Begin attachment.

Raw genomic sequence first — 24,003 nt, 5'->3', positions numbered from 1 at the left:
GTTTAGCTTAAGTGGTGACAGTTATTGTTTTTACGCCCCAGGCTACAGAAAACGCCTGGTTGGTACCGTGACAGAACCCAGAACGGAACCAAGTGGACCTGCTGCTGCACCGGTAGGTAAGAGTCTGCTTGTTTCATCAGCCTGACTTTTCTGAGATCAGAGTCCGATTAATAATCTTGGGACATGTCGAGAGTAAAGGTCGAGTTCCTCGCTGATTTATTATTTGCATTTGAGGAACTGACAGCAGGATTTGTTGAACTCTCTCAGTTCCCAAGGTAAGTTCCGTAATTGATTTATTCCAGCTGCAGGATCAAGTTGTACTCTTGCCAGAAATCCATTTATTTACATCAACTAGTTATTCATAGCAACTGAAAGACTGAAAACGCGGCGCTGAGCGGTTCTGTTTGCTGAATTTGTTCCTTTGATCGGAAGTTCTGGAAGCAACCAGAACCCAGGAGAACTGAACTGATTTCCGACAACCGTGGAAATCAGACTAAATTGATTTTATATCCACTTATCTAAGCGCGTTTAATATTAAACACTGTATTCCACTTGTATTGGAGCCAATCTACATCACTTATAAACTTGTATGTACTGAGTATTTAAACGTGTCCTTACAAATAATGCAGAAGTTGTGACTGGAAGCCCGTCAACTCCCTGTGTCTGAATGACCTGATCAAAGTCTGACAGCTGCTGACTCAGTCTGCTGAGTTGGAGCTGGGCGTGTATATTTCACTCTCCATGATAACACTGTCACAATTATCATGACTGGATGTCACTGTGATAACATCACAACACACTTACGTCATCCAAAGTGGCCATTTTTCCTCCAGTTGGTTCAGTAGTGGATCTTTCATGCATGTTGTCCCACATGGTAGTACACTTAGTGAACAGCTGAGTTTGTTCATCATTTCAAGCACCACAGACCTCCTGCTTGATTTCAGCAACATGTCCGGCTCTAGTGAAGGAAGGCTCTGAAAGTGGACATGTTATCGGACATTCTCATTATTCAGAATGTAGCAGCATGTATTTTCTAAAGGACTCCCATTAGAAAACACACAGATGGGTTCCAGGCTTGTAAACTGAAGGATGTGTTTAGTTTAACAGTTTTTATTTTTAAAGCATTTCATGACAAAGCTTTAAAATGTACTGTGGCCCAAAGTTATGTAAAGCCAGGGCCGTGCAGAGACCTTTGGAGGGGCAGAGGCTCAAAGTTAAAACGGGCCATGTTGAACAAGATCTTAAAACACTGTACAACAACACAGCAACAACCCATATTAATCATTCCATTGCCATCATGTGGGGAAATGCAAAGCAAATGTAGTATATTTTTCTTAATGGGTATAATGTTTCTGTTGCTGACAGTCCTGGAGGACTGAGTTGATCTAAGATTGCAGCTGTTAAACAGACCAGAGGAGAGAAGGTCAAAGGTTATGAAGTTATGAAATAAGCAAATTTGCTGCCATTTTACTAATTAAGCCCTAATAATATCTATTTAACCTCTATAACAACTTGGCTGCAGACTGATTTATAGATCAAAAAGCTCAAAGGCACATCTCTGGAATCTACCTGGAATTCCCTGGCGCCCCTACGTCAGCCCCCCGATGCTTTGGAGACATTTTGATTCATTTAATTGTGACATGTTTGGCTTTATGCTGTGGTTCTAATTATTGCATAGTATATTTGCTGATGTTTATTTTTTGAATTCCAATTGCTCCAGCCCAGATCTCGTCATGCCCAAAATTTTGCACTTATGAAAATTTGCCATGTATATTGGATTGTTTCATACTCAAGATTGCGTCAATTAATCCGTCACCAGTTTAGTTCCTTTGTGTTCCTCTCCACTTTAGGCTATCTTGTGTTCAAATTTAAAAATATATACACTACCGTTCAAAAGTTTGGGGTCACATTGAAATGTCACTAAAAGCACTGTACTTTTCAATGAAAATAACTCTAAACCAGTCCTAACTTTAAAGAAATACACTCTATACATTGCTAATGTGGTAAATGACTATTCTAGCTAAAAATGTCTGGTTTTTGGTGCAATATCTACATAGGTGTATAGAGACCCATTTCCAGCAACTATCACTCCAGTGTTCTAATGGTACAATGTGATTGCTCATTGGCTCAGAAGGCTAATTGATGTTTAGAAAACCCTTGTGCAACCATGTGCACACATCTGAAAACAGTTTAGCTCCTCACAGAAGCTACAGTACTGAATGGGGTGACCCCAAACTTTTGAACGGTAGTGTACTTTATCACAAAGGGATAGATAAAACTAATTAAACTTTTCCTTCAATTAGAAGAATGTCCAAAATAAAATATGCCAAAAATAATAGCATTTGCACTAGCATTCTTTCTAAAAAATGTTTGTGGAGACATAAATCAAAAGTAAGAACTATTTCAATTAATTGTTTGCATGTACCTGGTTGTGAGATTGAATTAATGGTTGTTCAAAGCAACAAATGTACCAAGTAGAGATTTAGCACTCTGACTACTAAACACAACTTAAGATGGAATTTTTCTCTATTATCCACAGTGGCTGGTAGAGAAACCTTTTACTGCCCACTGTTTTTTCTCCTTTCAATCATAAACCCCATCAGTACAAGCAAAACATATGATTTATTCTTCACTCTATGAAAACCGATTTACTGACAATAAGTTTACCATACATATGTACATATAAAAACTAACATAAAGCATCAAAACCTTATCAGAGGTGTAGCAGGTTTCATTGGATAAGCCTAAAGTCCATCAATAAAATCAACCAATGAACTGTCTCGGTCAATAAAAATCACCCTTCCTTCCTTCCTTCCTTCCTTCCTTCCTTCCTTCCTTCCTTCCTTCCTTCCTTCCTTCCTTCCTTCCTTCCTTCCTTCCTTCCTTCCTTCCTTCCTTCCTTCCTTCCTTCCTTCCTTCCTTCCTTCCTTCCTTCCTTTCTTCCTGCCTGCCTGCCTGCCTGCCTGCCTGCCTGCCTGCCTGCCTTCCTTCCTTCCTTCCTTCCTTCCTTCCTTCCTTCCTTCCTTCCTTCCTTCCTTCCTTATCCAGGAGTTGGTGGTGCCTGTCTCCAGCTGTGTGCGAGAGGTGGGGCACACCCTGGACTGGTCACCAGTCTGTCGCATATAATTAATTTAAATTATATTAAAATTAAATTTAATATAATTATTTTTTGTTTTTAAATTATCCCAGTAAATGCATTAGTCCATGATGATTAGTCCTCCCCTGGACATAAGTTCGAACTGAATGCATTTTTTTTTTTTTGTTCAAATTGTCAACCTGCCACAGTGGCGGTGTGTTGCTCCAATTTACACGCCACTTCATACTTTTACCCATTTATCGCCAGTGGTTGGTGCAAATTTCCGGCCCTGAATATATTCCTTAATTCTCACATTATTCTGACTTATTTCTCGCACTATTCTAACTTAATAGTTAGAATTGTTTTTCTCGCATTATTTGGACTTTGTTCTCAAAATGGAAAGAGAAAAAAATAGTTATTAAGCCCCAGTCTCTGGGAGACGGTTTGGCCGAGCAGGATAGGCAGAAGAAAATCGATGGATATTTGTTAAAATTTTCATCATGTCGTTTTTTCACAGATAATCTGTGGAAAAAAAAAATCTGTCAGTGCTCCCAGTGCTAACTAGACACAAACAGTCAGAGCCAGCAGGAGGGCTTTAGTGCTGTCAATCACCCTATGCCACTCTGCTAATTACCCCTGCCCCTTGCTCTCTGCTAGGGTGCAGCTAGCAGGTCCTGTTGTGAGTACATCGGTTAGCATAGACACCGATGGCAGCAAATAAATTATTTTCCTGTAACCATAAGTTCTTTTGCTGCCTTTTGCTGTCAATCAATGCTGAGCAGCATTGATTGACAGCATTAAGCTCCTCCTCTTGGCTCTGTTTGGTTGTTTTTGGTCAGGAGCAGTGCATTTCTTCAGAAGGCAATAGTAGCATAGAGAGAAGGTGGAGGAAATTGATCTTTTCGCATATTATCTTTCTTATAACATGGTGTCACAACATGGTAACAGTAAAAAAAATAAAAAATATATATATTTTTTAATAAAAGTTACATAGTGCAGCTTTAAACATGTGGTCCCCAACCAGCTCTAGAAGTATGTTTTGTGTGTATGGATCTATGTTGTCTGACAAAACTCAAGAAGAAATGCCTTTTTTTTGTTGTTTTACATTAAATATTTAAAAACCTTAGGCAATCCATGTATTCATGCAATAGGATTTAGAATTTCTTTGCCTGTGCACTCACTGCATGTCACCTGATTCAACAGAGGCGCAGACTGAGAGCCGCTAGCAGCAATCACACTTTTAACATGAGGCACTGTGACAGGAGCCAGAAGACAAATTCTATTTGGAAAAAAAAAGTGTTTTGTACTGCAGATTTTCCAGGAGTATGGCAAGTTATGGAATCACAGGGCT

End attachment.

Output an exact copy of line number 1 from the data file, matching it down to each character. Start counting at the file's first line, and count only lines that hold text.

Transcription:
Raw genomic sequence first — 24,003 nt, 5'->3', positions numbered from 1 at the left: